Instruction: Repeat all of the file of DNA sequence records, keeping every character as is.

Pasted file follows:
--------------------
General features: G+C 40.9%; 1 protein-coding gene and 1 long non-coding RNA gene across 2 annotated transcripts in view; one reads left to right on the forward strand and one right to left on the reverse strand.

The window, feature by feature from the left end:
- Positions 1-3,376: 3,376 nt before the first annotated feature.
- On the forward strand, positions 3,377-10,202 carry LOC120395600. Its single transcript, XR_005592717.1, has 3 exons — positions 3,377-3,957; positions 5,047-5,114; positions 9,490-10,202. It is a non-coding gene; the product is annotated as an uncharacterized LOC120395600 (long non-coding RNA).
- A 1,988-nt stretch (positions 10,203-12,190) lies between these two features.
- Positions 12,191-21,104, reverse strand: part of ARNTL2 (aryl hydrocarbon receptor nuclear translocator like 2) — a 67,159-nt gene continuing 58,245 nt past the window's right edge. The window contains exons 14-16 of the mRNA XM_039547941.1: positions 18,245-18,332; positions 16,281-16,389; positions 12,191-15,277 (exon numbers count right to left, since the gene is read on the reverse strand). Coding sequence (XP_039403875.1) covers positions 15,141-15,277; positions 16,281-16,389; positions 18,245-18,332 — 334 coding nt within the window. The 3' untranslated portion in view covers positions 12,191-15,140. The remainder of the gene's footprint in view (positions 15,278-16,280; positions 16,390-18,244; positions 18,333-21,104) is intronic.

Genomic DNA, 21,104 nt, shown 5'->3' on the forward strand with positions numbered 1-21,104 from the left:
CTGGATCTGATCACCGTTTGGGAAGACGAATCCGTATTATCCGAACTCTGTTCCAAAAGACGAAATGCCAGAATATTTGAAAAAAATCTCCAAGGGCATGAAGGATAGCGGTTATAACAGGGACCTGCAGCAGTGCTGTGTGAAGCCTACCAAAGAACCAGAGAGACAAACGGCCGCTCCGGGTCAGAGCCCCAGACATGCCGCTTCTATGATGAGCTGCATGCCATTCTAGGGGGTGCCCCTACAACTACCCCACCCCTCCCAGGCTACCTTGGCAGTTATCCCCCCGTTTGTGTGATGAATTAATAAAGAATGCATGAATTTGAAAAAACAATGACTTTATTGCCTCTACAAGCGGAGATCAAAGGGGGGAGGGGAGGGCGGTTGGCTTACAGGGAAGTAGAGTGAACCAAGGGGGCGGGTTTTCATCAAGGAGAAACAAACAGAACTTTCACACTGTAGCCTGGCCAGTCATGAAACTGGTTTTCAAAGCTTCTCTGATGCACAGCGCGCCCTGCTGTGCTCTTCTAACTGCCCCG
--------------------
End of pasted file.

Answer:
General features: G+C 40.9%; 1 protein-coding gene and 1 long non-coding RNA gene across 2 annotated transcripts in view; one reads left to right on the forward strand and one right to left on the reverse strand.

The window, feature by feature from the left end:
- Positions 1-3,376: 3,376 nt before the first annotated feature.
- On the forward strand, positions 3,377-10,202 carry LOC120395600. Its single transcript, XR_005592717.1, has 3 exons — positions 3,377-3,957; positions 5,047-5,114; positions 9,490-10,202. It is a non-coding gene; the product is annotated as an uncharacterized LOC120395600 (long non-coding RNA).
- A 1,988-nt stretch (positions 10,203-12,190) lies between these two features.
- Positions 12,191-21,104, reverse strand: part of ARNTL2 (aryl hydrocarbon receptor nuclear translocator like 2) — a 67,159-nt gene continuing 58,245 nt past the window's right edge. The window contains exons 14-16 of the mRNA XM_039547941.1: positions 18,245-18,332; positions 16,281-16,389; positions 12,191-15,277 (exon numbers count right to left, since the gene is read on the reverse strand). Coding sequence (XP_039403875.1) covers positions 15,141-15,277; positions 16,281-16,389; positions 18,245-18,332 — 334 coding nt within the window. The 3' untranslated portion in view covers positions 12,191-15,140. The remainder of the gene's footprint in view (positions 15,278-16,280; positions 16,390-18,244; positions 18,333-21,104) is intronic.

Genomic DNA, 21,104 nt, shown 5'->3' on the forward strand with positions numbered 1-21,104 from the left:
CTGGATCTGATCACCGTTTGGGAAGACGAATCCGTATTATCCGAACTCTGTTCCAAAAGACGAAATGCCAGAATATTTGAAAAAAATCTCCAAGGGCATGAAGGATAGCGGTTATAACAGGGACCTGCAGCAGTGCTGTGTGAAGCCTACCAAAGAACCAGAGAGACAAACGGCCGCTCCGGGTCAGAGCCCCAGACATGCCGCTTCTATGATGAGCTGCATGCCATTCTAGGGGGTGCCCCTACAACTACCCCACCCCTCCCAGGCTACCTTGGCAGTTATCCCCCCGTTTGTGTGATGAATTAATAAAGAATGCATGAATTTGAAAAAACAATGACTTTATTGCCTCTACAAGCGGAGATCAAAGGGGGGAGGGGAGGGCGGTTGGCTTACAGGGAAGTAGAGTGAACCAAGGGGGCGGGTTTTCATCAAGGAGAAACAAACAGAACTTTCACACTGTAGCCTGGCCAGTCATGAAACTGGTTTTCAAAGCTTCTCTGATGCACAGCGCGCCCTGCTGTGCTCTTCTAACTGCCCCG